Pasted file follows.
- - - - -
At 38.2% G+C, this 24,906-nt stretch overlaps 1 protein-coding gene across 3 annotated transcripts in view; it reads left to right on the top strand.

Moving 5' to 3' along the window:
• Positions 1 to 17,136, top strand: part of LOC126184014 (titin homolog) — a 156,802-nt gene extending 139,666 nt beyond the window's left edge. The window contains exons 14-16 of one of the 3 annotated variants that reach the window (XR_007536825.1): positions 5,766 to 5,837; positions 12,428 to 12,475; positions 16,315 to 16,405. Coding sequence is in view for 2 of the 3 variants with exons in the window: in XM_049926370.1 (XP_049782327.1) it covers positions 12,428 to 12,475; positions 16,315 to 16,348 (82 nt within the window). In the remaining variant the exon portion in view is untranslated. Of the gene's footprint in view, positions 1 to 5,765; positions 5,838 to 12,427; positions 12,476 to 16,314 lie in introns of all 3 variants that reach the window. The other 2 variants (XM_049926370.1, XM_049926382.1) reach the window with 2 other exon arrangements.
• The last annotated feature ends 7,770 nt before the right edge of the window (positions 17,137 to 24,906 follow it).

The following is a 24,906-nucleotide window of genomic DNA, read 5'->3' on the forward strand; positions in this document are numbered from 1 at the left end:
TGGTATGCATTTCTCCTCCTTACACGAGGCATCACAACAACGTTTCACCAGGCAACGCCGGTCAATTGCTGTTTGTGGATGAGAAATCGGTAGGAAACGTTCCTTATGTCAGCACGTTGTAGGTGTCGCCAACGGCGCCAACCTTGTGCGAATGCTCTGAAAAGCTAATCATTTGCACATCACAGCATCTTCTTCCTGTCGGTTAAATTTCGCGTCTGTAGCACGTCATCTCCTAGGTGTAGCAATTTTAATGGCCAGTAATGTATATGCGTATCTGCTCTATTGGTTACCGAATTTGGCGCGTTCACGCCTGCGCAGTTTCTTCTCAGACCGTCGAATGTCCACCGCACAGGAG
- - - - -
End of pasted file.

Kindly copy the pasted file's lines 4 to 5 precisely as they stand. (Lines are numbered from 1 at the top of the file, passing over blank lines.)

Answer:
• The last annotated feature ends 7,770 nt before the right edge of the window (positions 17,137 to 24,906 follow it).

The following is a 24,906-nucleotide window of genomic DNA, read 5'->3' on the forward strand; positions in this document are numbered from 1 at the left end: